A paradigmatic shift for entertainment venues; the entertainment is now secondary

Society and culture are undergoing a transformation based on the growth and adoption of the Triple Revolution (the Internet, social media and the mobile screen), demographic changes, generational shifts, changed economic conditions and changing values. With those changes, what are traditionally called entertainment venues such as family entertainment centers and other types of community entertainment venues (CEVs) need to evolve and shift the paradigm of what a community destination is to stay relevant to the new leisure order.

So it's a bit of an oxymoron to call it an entertainment venue when in fact the entertainment has become secondary. But that is exactly what is proving successful in the fast evolving CEV industry, less emphasis on the entertainment. The new successful concepts aren't even calling themselves entertainment venues.

Let's take a look at one example in the golf industry. The popularity of golf has been on a long-term decline in America, losing about one-half million players per year over the past decade. Over those ten years, golf participation has declined by 28%. With a shrinking market size, golf is not exactly an industry in which you want to open a new concept. Well, actually yes it is if you understand what it takes to attract younger non-golfers rather than just traditional golfers.

That is exactly what TopGolf has achieved. Two-thirds (64%) of their guests are between the ages of 18 to 34, an age range that accounts for one-fourth of golfers. This is because the majority of their customers are not golfers. 60% of TopGolf customers consider themselves new to the game, it's not the golf that brings them. TopGolf has turned their driving ranges, miniature golf and clubhouses into must attend party spots. CEO Ken May puts it this way, “The Millennials are there to have fun, not necessarily to get good at golf.” Playing golf is secondary to partying and hanging out with friends for TopGolf's customers. Food and beverage is important as it makes up more than one-half of TopGolf's revenues. Their menu won't seem out of place in a New York gastropub. Drinks, music and friends make TopGolf a social experience rather than a golf experience.

TopGolf created three-levels of golfing bays where groups of up to six people can eat, drink, listen to music or even watch TV and maybe take a swing at a ball on the driving range. The driving range has sunken, circular targets, each divided into pie-like sections, looking a bit like a dartboard. Players can amass points as they try to complete a circuit by hitting each section.

Digital is big at TopGolf. The microchip-embedded balls keep score and track the drives' accuracy and distance and allows for a number of game formats. Since younger customers at TopGolf spend as much time on social media as hitting the ball, TopGolf has purposely designed its facilities to maximize social photo and video sharing. Many locations are purpose-designed to optimize landscapes and views.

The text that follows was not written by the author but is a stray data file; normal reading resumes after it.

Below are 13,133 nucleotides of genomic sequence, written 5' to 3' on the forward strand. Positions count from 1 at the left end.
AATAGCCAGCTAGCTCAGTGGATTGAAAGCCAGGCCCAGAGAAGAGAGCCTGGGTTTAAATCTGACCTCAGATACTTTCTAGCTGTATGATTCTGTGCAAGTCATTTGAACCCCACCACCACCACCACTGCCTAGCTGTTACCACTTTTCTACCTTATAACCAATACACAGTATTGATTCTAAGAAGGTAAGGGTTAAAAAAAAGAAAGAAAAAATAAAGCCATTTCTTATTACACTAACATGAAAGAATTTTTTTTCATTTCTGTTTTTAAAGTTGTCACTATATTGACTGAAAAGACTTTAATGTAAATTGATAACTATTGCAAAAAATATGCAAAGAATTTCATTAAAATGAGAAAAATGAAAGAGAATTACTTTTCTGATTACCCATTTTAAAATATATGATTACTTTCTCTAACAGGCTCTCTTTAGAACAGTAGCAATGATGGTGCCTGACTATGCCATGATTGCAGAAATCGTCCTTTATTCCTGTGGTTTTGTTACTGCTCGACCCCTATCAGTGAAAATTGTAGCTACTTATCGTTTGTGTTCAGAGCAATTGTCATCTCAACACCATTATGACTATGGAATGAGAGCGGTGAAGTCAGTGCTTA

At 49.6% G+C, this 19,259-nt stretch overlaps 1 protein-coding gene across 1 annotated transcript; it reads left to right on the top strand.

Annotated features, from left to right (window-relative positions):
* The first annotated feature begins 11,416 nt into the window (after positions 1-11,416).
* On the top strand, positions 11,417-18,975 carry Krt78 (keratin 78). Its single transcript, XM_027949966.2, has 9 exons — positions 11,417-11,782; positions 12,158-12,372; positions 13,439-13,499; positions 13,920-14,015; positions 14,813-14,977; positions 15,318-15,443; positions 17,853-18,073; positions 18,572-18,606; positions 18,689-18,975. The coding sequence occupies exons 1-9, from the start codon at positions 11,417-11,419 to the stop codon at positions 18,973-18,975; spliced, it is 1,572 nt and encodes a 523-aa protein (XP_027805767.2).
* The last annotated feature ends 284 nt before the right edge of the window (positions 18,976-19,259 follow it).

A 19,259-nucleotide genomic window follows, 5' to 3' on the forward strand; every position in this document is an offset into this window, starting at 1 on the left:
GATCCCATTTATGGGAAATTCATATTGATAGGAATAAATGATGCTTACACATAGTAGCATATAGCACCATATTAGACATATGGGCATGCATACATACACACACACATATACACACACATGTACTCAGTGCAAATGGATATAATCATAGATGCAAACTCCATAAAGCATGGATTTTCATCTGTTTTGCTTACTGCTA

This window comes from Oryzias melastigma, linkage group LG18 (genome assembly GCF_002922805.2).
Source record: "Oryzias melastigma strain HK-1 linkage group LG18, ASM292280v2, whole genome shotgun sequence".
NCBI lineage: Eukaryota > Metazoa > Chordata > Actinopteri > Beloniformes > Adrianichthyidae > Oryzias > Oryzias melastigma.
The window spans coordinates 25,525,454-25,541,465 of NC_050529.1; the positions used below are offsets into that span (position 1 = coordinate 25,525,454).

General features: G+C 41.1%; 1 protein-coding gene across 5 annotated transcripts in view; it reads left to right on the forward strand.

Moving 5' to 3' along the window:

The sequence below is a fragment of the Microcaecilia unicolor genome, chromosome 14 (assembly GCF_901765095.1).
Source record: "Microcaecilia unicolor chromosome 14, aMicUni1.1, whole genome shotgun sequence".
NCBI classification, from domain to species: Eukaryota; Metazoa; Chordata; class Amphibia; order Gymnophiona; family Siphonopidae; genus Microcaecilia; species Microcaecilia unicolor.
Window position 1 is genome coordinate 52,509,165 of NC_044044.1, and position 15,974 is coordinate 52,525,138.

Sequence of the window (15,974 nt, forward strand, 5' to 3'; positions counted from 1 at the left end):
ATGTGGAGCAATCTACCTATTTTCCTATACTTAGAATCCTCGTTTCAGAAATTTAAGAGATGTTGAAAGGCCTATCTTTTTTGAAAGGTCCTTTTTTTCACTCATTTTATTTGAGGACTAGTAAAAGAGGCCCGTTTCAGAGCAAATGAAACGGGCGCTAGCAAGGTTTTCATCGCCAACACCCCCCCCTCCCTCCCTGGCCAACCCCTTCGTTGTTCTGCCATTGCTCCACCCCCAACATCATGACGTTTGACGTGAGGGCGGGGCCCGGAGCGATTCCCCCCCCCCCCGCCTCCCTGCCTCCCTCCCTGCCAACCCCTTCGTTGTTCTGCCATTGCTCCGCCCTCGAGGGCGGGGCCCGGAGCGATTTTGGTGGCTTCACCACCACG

TopGolf has 15 locations including three in the U.K. and 9 under construction. They target affluent markets with upscale younger adults earning at least $100,000 per year.

Another example of a paradigmatic shift of a venue that isn't focused on the entertainment and doesn't consider itself as an entertainment venue is the expanding Punch Bowl Social chain. PBS combines bowling, ping-pong, shuffleboard, a video arcade and private karaoke rooms with a from-scratch, chef-driven gastro diner and boutique cocktail bar. Founder Robert Thompson says this about his concept, “First and foremost, we are a restaurant... There's so much to do in one space, they don't have to leave. We refer to it as the sticky factor. People come in intending to just grab a drink, but they end up staying for hours.”

With units averaging revenues in the $7.0 million range (higher in some large markets), entertainment only accounts for about 10% of sales.

The name really says it all. Punch Bowl Social is a social destination where friends can gather (around the punch bowl) and share food, drink and have some fun playing different types of entertainment, or even sing themselves silly in the karaoke rooms.

Many new bowling concepts are following this same formula. Rather than being designed for bowlers, a paradigm that developed in the heydays of league bowling that once dominated bowling, the new centers are offering a social and food and beverage experience for non-bowlers.

There are other examples of new venue formulas that include entertainment, but where the food and beverage and the socialization is the primary draw versus what is fast proving to be an out-of-date concept of people coming primarily for the entertainment and recreation. These are the types of new formats that are proving successful in luring today's contemporary consumers out of their homes and away from all their screen-based entertainment options.

Yes, there is a paradigmatic shift underway in destination community leisure venues and it doesn't start with the word entertainment. It's all about let's go out together, eat and drink and have some fun together. You can achieve that with minimal or no entertainment and more and more of the competition is successfully doing just that.